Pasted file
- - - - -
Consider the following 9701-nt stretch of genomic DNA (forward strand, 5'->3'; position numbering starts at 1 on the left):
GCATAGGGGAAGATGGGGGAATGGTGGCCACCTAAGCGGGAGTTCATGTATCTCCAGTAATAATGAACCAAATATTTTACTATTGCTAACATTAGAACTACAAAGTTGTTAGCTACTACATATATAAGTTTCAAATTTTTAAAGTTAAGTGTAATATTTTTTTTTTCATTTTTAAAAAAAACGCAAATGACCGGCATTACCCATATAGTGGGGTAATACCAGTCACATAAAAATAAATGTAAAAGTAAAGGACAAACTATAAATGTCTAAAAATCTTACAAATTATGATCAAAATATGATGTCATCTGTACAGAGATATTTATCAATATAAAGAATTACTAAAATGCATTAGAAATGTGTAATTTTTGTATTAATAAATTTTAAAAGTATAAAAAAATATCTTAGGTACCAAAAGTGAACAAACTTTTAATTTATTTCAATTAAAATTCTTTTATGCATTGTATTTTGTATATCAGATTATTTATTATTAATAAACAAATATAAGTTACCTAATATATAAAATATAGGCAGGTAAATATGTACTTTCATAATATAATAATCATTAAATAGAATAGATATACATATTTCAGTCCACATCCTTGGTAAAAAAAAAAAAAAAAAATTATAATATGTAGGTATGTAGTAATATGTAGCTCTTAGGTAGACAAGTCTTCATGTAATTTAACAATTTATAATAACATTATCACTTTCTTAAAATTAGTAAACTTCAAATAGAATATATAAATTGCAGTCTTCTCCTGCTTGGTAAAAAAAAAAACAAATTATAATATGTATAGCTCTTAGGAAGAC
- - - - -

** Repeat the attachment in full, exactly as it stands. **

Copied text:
Consider the following 9701-nt stretch of genomic DNA (forward strand, 5'->3'; position numbering starts at 1 on the left):
GCATAGGGGAAGATGGGGGAATGGTGGCCACCTAAGCGGGAGTTCATGTATCTCCAGTAATAATGAACCAAATATTTTACTATTGCTAACATTAGAACTACAAAGTTGTTAGCTACTACATATATAAGTTTCAAATTTTTAAAGTTAAGTGTAATATTTTTTTTTTCATTTTTAAAAAAAACGCAAATGACCGGCATTACCCATATAGTGGGGTAATACCAGTCACATAAAAATAAATGTAAAAGTAAAGGACAAACTATAAATGTCTAAAAATCTTACAAATTATGATCAAAATATGATGTCATCTGTACAGAGATATTTATCAATATAAAGAATTACTAAAATGCATTAGAAATGTGTAATTTTTGTATTAATAAATTTTAAAAGTATAAAAAAATATCTTAGGTACCAAAAGTGAACAAACTTTTAATTTATTTCAATTAAAATTCTTTTATGCATTGTATTTTGTATATCAGATTATTTATTATTAATAAACAAATATAAGTTACCTAATATATAAAATATAGGCAGGTAAATATGTACTTTCATAATATAATAATCATTAAATAGAATAGATATACATATTTCAGTCCACATCCTTGGTAAAAAAAAAAAAAAAAAATTATAATATGTAGGTATGTAGTAATATGTAGCTCTTAGGTAGACAAGTCTTCATGTAATTTAACAATTTATAATAACATTATCACTTTCTTAAAATTAGTAAACTTCAAATAGAATATATAAATTGCAGTCTTCTCCTGCTTGGTAAAAAAAAAAACAAATTATAATATGTATAGCTCTTAGGAAGAC